It shows what type of character we have, the toughness we have and we’ve got make sure we keep that as we go into this year. It’s a big emphasis for us to get off to a better start, start fast, so we don’t have to play catch up all year long. We have high expectations for our team in our locker room and we are looking forward to the 2018 season.
Has the way the Chargers finished last season raised expectations or do you think they were already high?
I think they were already high. I think the one thing is that we don’t fall into the trap of listening to all the expectations on the outside now. Last year, people didn’t think we were going to do much. This year, everyone is thinking that we’re going to win the division and that’s something that we haven’t done since 2009. So we’ve got a lot of work ahead of us – it’s okay to hear that, but we can’t think that we’re going to be great. We’ve got to make sure that we focus in and bear down.
You’re now in your 15th season in the NFL. What is the thing you have most learnt about being an NFL quarterback since you’ve been in the league?
There is a lot. I think it’s not to ride the rollercoaster – the ups and downs of the season, the ups and downs day to day. The ups and downs of interviews, working with the press, lots of different things. You’ve got to be very steady and just keep staying the course. I’m thankful to still be in this league 15 years later, still excited about it, still enjoying the practices, meetings and games on Sunday and the whole season.
Would it be fair to say that you still have a lot of fun out there?
I do enjoy it… I really do enjoy it. I play the game as I did when I was a 10-year-old in North Alabama in the backyard. I like to play with that demeanour – it’s still a game. We are grown men playing a game – it is serious and there is a lot on the line but we should remember that this is the game that we grew up playing. I think that approach works best for me.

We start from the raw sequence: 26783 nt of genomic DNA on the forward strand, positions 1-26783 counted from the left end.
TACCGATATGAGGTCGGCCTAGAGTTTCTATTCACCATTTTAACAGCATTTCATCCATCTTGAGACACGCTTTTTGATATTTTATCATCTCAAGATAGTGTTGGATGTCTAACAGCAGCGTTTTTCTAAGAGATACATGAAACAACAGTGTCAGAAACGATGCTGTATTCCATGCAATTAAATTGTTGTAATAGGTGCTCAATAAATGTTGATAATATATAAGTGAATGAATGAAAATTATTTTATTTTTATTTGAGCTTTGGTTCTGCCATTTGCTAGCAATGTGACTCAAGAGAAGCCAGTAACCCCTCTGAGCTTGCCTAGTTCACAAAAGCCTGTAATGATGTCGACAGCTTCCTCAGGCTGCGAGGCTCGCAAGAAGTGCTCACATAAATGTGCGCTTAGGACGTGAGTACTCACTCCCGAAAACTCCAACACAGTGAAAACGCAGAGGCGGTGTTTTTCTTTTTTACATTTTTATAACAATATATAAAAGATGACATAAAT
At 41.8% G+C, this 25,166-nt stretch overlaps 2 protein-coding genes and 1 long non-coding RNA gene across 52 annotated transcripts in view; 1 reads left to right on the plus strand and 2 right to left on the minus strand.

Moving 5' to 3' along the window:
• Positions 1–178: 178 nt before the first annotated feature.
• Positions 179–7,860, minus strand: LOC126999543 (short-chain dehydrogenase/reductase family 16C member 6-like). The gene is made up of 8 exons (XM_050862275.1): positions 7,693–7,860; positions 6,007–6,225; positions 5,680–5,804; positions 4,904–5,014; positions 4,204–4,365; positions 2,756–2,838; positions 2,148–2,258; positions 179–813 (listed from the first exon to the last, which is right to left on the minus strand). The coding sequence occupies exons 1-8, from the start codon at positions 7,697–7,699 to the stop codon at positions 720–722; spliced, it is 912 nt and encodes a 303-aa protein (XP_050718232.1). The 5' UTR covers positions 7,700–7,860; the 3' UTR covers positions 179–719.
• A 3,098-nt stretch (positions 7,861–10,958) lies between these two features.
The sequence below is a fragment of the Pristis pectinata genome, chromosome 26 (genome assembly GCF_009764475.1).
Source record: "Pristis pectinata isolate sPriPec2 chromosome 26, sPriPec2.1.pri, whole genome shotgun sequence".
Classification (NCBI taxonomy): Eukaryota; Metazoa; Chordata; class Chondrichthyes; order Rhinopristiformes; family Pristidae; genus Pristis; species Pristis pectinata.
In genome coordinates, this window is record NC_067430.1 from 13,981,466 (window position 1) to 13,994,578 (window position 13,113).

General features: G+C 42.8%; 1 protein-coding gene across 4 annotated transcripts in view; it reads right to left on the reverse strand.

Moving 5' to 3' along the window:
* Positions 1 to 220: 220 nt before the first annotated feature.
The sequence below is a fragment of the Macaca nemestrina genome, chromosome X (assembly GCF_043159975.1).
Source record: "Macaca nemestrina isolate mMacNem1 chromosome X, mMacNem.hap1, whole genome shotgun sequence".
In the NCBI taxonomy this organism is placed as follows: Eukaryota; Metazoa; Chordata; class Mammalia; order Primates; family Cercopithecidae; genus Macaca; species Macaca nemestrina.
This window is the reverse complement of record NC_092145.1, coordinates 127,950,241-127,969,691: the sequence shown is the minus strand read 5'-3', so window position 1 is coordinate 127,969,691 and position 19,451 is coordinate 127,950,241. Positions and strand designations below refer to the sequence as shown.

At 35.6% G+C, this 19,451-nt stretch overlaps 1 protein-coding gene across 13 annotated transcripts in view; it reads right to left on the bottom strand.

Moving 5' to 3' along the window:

With extensive experience under your belt, what do you feel are the keys to being a successful NFL quarterback?
You’ve got to be smart and you’ve got to understand both your own offense and what the defense is doing. You’ve got to be tough. But I think that at the top of the list you have to be a leader – you’ve got to be able to get the guys around you to pull together and push towards a common goal. Those are the first things that come to mind – leading the guys, being tough and being smart. Also, you’ve got to be able to make plays. There are a lot of guys that we would be able to find here in L.A. who could go out there and throw it and just play catch. They would look really good but there is a lot more to it when you get out there in a game.
And I guess you don’t need to have perfect technique? You are an example of that…
Correct. I grew up a coach’s son and, as a little boy, I would go to his practices. I was the ballboy and the waterboy and I was throwing a big football when I was five or six. You know, my elbow has gradually come up a little bit as I’ve gotten stronger but then it just became who I was. I stuck with it – it has got me this far, so no reason to tweak it now.
Absolutely. If it ain’t broke, don’t fix it! Tell me about the talent on this Chargers team…